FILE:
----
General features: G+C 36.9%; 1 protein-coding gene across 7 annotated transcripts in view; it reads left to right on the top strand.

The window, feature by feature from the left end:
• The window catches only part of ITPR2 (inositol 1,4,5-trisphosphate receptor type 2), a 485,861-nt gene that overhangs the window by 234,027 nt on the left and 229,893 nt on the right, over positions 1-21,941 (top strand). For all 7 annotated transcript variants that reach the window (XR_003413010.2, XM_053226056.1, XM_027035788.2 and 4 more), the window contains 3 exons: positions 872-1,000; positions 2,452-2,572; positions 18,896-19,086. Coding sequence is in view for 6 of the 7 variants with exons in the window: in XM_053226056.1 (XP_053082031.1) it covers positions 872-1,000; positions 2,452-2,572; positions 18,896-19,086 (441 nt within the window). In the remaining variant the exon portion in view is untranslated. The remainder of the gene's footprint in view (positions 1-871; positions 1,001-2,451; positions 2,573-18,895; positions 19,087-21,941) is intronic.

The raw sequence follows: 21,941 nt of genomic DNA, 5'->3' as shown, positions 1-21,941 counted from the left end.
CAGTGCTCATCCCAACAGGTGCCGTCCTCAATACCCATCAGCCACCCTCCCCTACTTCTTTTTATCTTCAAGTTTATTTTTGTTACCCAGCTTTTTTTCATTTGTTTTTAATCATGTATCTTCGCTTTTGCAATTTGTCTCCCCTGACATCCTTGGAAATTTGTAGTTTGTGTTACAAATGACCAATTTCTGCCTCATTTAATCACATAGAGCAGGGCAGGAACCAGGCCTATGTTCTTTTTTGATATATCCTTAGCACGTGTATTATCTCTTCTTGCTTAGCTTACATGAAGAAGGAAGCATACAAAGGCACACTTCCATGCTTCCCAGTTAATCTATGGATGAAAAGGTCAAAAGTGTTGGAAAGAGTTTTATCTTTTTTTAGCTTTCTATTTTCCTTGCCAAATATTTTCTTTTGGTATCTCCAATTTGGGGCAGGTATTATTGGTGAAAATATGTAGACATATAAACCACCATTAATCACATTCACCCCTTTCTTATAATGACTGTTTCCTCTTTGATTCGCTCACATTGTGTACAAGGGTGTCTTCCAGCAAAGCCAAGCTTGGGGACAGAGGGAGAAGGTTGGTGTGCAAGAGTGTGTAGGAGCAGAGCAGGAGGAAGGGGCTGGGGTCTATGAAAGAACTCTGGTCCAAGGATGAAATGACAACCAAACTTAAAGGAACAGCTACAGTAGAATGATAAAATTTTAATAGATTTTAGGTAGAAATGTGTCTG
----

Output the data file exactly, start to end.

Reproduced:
General features: G+C 36.9%; 1 protein-coding gene across 7 annotated transcripts in view; it reads left to right on the top strand.

The window, feature by feature from the left end:
• The window catches only part of ITPR2 (inositol 1,4,5-trisphosphate receptor type 2), a 485,861-nt gene that overhangs the window by 234,027 nt on the left and 229,893 nt on the right, over positions 1-21,941 (top strand). For all 7 annotated transcript variants that reach the window (XR_003413010.2, XM_053226056.1, XM_027035788.2 and 4 more), the window contains 3 exons: positions 872-1,000; positions 2,452-2,572; positions 18,896-19,086. Coding sequence is in view for 6 of the 7 variants with exons in the window: in XM_053226056.1 (XP_053082031.1) it covers positions 872-1,000; positions 2,452-2,572; positions 18,896-19,086 (441 nt within the window). In the remaining variant the exon portion in view is untranslated. The remainder of the gene's footprint in view (positions 1-871; positions 1,001-2,451; positions 2,573-18,895; positions 19,087-21,941) is intronic.

The raw sequence follows: 21,941 nt of genomic DNA, 5'->3' as shown, positions 1-21,941 counted from the left end.
CAGTGCTCATCCCAACAGGTGCCGTCCTCAATACCCATCAGCCACCCTCCCCTACTTCTTTTTATCTTCAAGTTTATTTTTGTTACCCAGCTTTTTTTCATTTGTTTTTAATCATGTATCTTCGCTTTTGCAATTTGTCTCCCCTGACATCCTTGGAAATTTGTAGTTTGTGTTACAAATGACCAATTTCTGCCTCATTTAATCACATAGAGCAGGGCAGGAACCAGGCCTATGTTCTTTTTTGATATATCCTTAGCACGTGTATTATCTCTTCTTGCTTAGCTTACATGAAGAAGGAAGCATACAAAGGCACACTTCCATGCTTCCCAGTTAATCTATGGATGAAAAGGTCAAAAGTGTTGGAAAGAGTTTTATCTTTTTTTAGCTTTCTATTTTCCTTGCCAAATATTTTCTTTTGGTATCTCCAATTTGGGGCAGGTATTATTGGTGAAAATATGTAGACATATAAACCACCATTAATCACATTCACCCCTTTCTTATAATGACTGTTTCCTCTTTGATTCGCTCACATTGTGTACAAGGGTGTCTTCCAGCAAAGCCAAGCTTGGGGACAGAGGGAGAAGGTTGGTGTGCAAGAGTGTGTAGGAGCAGAGCAGGAGGAAGGGGCTGGGGTCTATGAAAGAACTCTGGTCCAAGGATGAAATGACAACCAAACTTAAAGGAACAGCTACAGTAGAATGATAAAATTTTAATAGATTTTAGGTAGAAATGTGTCTG